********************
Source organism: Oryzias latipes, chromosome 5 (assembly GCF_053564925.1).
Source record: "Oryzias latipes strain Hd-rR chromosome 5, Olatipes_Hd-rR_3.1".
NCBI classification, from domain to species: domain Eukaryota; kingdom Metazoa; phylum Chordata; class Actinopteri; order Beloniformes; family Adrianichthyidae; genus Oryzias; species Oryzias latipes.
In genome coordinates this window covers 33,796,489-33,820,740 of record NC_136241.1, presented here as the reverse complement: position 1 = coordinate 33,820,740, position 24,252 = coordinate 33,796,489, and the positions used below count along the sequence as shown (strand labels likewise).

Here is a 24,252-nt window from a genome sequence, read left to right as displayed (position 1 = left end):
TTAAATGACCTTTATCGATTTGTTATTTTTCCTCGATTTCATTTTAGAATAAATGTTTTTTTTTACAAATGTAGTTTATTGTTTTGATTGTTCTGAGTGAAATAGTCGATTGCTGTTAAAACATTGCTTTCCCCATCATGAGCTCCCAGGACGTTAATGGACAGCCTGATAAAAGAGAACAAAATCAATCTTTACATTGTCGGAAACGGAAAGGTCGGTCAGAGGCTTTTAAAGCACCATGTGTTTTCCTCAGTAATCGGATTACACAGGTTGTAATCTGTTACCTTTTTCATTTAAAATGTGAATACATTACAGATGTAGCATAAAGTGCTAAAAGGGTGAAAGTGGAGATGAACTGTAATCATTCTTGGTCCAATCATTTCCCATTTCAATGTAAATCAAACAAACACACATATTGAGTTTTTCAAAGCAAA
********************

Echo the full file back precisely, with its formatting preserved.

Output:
Source organism: Oryzias latipes, chromosome 5 (assembly GCF_053564925.1).
Source record: "Oryzias latipes strain Hd-rR chromosome 5, Olatipes_Hd-rR_3.1".
NCBI classification, from domain to species: domain Eukaryota; kingdom Metazoa; phylum Chordata; class Actinopteri; order Beloniformes; family Adrianichthyidae; genus Oryzias; species Oryzias latipes.
In genome coordinates this window covers 33,796,489-33,820,740 of record NC_136241.1, presented here as the reverse complement: position 1 = coordinate 33,820,740, position 24,252 = coordinate 33,796,489, and the positions used below count along the sequence as shown (strand labels likewise).

Here is a 24,252-nt window from a genome sequence, read left to right as displayed (position 1 = left end):
TTAAATGACCTTTATCGATTTGTTATTTTTCCTCGATTTCATTTTAGAATAAATGTTTTTTTTTACAAATGTAGTTTATTGTTTTGATTGTTCTGAGTGAAATAGTCGATTGCTGTTAAAACATTGCTTTCCCCATCATGAGCTCCCAGGACGTTAATGGACAGCCTGATAAAAGAGAACAAAATCAATCTTTACATTGTCGGAAACGGAAAGGTCGGTCAGAGGCTTTTAAAGCACCATGTGTTTTCCTCAGTAATCGGATTACACAGGTTGTAATCTGTTACCTTTTTCATTTAAAATGTGAATACATTACAGATGTAGCATAAAGTGCTAAAAGGGTGAAAGTGGAGATGAACTGTAATCATTCTTGGTCCAATCATTTCCCATTTCAATGTAAATCAAACAAACACACATATTGAGTTTTTCAAAGCAAA